• It’s packed with good gut bacteria

South

5. Maavadu From Tamil Nadu

Yet another pickle with the goodness of mangoes, you just can’t go wrong with mango pickle - they are destined to be finger-licking good. Once you have had a bite of Thayir Sadam with this tender mango pickle, you will not go about a meal without it. Tender, barely an inch long raw mangoes are coated with castrol oil and dipped in a paste made out of red chillies, rock salt, mustard, red chilli powder and asafoetida.

Possible Benefits

  • Excellent source of potassium, calcium and iron
  • Sodium chloride content prevents dehydration
  • Detoxifies the liver
  • High in niacin, which lowers your cholesterol levels

6. Appe Midi From Karnataka

There are rummage sales organised that are similar to farmer’s market called Appe midi fares in the state, giving an opportunity for people to buy mangoes that are specifically grown for pickling. These wild mangoes are particularly savoured along the Malnad regions and grown only on the riverside of Uttar Kannada districts. Steaming hot rice with appe midi is a typical dish in every household.

Possible Benefits

  • Recovers tastebuds after sickness
  • Superfood for digestion problems
  • Helps to reduce hypotension symptoms
  • Packed with vitamins and minerals

East

7. Topa Kuler Aachar From West Bengal

Every summer, Bengali families bring out their pots and berries to make these juicy dollops of heaven. Sweet and savoury berry pickle is an age-old tradition, followed by our Bengali friends. Kul is a seasonal fruit that is drenched in five local species, every house in Bengal will be filled with the aroma of these pickles in the month of March and April.

Possible Benefits

  • Improves blood circulation
  • Helps for skin health
  • Improves sleep pattern
  • Good for the bones

8. Bhara Mirchi Aachar from Bihar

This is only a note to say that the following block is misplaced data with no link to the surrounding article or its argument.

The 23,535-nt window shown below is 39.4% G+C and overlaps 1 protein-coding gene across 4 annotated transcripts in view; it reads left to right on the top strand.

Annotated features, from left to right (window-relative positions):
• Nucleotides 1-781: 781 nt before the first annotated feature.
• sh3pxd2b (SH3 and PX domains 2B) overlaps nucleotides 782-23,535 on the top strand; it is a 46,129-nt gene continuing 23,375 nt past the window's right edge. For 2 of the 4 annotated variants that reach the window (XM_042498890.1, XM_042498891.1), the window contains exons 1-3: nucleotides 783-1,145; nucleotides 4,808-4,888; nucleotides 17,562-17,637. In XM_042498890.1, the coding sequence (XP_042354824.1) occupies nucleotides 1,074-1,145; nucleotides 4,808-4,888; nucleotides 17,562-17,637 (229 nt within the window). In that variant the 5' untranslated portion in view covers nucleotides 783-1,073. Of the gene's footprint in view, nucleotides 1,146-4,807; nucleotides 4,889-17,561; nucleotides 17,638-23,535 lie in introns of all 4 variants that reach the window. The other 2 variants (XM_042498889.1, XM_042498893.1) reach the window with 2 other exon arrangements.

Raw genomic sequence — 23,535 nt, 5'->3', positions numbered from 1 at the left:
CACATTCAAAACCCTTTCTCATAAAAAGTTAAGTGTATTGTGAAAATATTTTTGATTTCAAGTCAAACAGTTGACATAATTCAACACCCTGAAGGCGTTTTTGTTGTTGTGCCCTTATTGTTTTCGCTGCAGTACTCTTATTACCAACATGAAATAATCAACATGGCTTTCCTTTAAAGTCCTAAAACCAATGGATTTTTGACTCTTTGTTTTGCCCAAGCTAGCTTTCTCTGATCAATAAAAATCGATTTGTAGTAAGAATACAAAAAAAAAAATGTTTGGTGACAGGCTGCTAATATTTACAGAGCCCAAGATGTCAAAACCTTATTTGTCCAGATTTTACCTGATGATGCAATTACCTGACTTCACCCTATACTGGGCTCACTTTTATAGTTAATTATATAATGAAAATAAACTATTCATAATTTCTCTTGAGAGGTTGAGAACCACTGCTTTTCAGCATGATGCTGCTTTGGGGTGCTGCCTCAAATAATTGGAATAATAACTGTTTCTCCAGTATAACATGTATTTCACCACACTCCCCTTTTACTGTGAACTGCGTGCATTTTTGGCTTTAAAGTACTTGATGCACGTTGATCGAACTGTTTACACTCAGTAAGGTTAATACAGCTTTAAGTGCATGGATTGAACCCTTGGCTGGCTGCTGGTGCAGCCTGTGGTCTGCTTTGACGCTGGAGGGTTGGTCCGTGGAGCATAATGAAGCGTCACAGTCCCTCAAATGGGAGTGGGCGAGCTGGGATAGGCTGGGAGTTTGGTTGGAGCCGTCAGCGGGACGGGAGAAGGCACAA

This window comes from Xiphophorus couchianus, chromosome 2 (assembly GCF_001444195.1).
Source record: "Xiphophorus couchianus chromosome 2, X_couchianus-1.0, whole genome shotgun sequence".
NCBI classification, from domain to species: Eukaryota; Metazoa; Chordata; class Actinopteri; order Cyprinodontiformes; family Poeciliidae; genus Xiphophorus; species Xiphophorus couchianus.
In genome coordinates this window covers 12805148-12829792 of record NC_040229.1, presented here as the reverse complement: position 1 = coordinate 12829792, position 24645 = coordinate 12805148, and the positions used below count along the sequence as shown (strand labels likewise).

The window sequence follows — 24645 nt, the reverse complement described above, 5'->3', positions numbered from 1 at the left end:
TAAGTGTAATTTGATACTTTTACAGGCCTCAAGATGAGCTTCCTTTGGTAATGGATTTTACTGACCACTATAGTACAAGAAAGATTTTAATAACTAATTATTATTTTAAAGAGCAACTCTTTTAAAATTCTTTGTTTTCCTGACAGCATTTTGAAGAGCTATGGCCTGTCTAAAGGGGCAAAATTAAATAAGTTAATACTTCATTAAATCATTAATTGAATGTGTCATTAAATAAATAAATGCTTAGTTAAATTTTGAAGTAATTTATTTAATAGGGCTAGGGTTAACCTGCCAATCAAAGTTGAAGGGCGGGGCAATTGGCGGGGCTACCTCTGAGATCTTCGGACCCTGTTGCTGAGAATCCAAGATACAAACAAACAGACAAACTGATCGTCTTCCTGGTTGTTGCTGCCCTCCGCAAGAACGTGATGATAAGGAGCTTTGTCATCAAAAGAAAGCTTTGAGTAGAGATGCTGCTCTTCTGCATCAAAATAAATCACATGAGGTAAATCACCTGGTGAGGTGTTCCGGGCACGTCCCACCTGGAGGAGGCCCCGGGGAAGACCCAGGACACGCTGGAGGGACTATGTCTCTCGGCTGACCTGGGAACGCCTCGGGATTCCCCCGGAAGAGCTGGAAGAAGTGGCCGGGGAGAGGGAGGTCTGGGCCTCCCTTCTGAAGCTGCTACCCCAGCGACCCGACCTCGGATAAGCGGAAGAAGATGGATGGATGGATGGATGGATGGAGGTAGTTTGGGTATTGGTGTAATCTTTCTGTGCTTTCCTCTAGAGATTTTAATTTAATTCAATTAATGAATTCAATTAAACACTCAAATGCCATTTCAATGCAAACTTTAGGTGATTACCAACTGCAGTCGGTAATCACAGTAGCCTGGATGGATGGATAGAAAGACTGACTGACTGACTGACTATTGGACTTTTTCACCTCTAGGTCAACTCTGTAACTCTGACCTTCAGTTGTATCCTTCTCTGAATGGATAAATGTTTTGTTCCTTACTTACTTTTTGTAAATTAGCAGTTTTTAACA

Can you imagine the taste of stuffed red chillies with garam stuffed parathas? The infectious taste of these succulent pieces of devil spice is sure to stay imprinted in your memory. Red chillies are infused with spices and masalas, then roasted with fennel and mustard oil.

Possible Benefits

  • They possess anti-inflammatory properties
  • Helps to clear nasal congestion
  • Fights of disease-causing pathogens
  • Improves heart health

North East

9. Bhoot Jolokia Achar from Assam

Here comes the waterworks! Made from one of the hottest chillies in the world, this flaming hot pickle will test your spice quotient. The Guinness book of world records has crowned this chilli as one of the hottest chillies in the world. Bamboo shoot dipped in kokum and turmeric powder is jarred and after a week, the ghost spice is added.

Possible Benefits

  • Speeds up metabolism
  • Brilliant relief from cold
  • Ability to dissolve blood clots
  • Good for mental wellness

10. Mesu Pickle From Sikkim

The hills of Darjeeling and Sikkim state have a long tradition of using bamboo shoots as a base for pickles and curries. Step into the house of any house in Sikkim. You can see mesu pickle with rice as a very common dish. Long pieces of bamboo are tossed with chilli powder, garlic and salt and marinated with mustard oil. One bite will make you fall in love.

Possible Benefits

  • High source of protein
  • An ideal snack for diabetes
  • Helps to stimulate uterine contractions during normal delivery
  • Cardiac care package

If you are up for a challenge, you can try the recipes of these at home. If this does not make you realise how vast and diverse our food cultures are then we don’t know what will. It’s fascinating how something as simple as a pickle is made into 50 plus varieties in India.